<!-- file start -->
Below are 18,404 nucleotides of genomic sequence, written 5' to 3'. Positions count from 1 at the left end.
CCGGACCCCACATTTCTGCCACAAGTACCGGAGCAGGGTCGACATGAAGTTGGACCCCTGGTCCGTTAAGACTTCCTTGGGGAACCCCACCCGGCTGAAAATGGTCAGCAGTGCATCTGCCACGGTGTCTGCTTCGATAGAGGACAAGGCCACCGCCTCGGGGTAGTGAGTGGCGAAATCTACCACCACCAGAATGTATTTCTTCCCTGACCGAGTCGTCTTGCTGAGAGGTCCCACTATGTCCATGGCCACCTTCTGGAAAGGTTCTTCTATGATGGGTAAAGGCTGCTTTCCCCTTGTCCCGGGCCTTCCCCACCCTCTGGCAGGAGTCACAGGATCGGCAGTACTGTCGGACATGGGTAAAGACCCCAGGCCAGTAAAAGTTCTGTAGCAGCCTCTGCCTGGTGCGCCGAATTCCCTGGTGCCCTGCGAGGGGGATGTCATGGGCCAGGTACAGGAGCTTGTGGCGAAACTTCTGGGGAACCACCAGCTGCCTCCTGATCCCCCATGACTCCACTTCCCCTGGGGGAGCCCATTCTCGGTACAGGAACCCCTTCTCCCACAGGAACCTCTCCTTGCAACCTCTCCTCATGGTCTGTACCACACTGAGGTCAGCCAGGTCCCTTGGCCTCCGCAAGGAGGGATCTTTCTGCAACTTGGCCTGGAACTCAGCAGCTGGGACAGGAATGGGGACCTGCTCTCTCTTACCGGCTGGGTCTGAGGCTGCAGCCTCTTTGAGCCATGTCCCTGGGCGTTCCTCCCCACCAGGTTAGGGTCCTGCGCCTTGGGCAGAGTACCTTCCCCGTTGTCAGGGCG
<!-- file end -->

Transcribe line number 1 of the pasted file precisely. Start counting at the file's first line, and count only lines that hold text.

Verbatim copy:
Below are 18,404 nucleotides of genomic sequence, written 5' to 3'. Positions count from 1 at the left end.